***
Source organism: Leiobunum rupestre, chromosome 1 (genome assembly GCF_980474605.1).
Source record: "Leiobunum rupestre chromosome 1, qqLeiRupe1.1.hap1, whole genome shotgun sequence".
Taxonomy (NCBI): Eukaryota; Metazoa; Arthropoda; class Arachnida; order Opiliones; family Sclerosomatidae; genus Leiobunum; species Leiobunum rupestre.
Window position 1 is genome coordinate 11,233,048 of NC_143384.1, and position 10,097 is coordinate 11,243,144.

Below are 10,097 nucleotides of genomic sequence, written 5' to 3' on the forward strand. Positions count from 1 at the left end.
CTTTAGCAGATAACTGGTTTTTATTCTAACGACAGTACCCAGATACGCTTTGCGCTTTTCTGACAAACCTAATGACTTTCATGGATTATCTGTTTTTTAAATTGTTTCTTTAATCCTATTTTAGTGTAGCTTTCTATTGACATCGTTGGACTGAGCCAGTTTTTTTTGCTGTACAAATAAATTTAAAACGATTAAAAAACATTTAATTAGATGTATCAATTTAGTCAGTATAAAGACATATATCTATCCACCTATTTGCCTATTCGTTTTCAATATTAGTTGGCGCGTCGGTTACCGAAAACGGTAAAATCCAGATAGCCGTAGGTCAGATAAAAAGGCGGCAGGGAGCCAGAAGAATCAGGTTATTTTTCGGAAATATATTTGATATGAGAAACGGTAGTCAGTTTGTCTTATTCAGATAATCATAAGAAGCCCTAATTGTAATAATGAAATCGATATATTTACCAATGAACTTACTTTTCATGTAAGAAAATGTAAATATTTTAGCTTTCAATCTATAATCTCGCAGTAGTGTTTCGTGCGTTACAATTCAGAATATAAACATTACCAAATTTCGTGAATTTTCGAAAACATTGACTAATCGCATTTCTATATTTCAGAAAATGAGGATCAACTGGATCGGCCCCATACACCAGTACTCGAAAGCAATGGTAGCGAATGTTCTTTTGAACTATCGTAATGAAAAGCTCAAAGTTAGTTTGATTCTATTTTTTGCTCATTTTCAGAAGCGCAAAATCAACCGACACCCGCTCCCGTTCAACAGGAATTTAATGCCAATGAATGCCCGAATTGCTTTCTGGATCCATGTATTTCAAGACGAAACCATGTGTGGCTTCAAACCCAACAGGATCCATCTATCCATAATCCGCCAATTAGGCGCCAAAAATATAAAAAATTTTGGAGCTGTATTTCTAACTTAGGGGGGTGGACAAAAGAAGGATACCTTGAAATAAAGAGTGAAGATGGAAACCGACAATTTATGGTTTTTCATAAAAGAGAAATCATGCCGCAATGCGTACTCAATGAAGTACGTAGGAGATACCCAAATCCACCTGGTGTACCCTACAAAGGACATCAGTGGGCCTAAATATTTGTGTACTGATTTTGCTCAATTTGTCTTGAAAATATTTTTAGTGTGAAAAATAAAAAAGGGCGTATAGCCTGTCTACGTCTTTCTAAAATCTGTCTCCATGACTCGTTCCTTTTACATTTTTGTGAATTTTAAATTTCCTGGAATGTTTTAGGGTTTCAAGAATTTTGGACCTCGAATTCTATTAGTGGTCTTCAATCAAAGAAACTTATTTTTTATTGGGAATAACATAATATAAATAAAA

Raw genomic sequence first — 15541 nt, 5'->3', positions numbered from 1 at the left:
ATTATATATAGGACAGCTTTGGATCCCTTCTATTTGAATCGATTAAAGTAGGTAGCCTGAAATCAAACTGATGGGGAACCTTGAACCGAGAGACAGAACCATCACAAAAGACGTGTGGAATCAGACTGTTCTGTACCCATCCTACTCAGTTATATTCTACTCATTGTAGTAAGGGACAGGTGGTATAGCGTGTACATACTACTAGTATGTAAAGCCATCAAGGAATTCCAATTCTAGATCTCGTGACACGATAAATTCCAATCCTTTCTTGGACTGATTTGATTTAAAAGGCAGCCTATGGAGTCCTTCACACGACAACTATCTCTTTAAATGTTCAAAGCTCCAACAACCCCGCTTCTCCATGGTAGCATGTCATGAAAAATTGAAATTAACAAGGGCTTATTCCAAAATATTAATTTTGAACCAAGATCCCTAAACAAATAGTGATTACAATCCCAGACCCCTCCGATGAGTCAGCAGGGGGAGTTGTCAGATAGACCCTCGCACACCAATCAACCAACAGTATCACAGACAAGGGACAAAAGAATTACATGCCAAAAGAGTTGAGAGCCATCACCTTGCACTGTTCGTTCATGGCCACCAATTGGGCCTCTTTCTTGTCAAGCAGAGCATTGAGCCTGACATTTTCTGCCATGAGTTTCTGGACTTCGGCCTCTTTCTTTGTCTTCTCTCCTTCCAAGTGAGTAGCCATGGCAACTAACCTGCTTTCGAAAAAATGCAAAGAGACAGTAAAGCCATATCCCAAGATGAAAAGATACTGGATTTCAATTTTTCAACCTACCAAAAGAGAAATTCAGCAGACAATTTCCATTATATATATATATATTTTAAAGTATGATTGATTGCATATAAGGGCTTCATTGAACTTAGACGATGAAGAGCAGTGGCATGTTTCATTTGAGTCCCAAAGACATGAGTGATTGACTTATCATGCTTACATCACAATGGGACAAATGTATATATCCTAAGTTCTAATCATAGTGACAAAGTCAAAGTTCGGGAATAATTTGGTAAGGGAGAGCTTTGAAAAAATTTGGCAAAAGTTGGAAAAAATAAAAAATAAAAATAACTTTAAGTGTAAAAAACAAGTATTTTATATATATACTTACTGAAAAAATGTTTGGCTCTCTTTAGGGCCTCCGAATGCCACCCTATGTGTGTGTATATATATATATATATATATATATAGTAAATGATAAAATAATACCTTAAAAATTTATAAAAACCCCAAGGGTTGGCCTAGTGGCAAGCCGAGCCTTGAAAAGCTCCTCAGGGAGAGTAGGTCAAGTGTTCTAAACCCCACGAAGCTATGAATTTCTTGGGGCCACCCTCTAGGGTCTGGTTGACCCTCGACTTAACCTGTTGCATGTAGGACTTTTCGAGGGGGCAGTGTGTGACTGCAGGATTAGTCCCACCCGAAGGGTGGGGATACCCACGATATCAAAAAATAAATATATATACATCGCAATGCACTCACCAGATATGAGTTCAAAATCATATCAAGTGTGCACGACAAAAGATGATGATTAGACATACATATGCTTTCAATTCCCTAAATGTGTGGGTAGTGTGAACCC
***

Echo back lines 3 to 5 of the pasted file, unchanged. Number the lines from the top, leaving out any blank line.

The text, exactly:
Taxonomy (NCBI): Eukaryota; Metazoa; Arthropoda; class Arachnida; order Opiliones; family Sclerosomatidae; genus Leiobunum; species Leiobunum rupestre.
Window position 1 is genome coordinate 11,233,048 of NC_143384.1, and position 10,097 is coordinate 11,243,144.

Below are 10,097 nucleotides of genomic sequence, written 5' to 3' on the forward strand. Positions count from 1 at the left end.